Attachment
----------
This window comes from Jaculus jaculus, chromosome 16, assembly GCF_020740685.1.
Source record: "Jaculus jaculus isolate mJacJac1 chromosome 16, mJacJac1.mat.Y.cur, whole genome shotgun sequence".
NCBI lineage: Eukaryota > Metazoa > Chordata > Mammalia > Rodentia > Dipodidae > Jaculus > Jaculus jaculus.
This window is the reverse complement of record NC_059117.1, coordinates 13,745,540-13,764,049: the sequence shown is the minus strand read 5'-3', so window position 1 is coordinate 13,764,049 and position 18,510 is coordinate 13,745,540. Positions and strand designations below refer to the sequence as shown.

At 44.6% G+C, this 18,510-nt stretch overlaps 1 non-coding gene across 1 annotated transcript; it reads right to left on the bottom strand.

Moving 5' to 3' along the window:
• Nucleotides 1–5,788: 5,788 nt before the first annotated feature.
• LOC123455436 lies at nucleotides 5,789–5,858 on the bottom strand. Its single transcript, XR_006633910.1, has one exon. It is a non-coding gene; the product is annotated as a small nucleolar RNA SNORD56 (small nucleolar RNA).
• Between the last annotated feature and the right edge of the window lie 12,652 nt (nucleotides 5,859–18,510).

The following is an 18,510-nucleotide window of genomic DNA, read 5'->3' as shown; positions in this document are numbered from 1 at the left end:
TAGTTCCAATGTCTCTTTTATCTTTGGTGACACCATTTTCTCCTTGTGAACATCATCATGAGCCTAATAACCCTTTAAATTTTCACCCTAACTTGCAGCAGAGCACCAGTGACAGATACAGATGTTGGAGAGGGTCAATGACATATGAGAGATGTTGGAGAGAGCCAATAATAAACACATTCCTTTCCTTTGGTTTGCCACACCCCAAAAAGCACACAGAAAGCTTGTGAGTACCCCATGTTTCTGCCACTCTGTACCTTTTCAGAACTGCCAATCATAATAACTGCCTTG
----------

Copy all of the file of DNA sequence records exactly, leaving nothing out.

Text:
This window comes from Jaculus jaculus, chromosome 16, assembly GCF_020740685.1.
Source record: "Jaculus jaculus isolate mJacJac1 chromosome 16, mJacJac1.mat.Y.cur, whole genome shotgun sequence".
NCBI lineage: Eukaryota > Metazoa > Chordata > Mammalia > Rodentia > Dipodidae > Jaculus > Jaculus jaculus.
This window is the reverse complement of record NC_059117.1, coordinates 13,745,540-13,764,049: the sequence shown is the minus strand read 5'-3', so window position 1 is coordinate 13,764,049 and position 18,510 is coordinate 13,745,540. Positions and strand designations below refer to the sequence as shown.

At 44.6% G+C, this 18,510-nt stretch overlaps 1 non-coding gene across 1 annotated transcript; it reads right to left on the bottom strand.

Moving 5' to 3' along the window:
• Nucleotides 1–5,788: 5,788 nt before the first annotated feature.
• LOC123455436 lies at nucleotides 5,789–5,858 on the bottom strand. Its single transcript, XR_006633910.1, has one exon. It is a non-coding gene; the product is annotated as a small nucleolar RNA SNORD56 (small nucleolar RNA).
• Between the last annotated feature and the right edge of the window lie 12,652 nt (nucleotides 5,859–18,510).

The following is an 18,510-nucleotide window of genomic DNA, read 5'->3' as shown; positions in this document are numbered from 1 at the left end:
TAGTTCCAATGTCTCTTTTATCTTTGGTGACACCATTTTCTCCTTGTGAACATCATCATGAGCCTAATAACCCTTTAAATTTTCACCCTAACTTGCAGCAGAGCACCAGTGACAGATACAGATGTTGGAGAGGGTCAATGACATATGAGAGATGTTGGAGAGAGCCAATAATAAACACATTCCTTTCCTTTGGTTTGCCACACCCCAAAAAGCACACAGAAAGCTTGTGAGTACCCCATGTTTCTGCCACTCTGTACCTTTTCAGAACTGCCAATCATAATAACTGCCTTG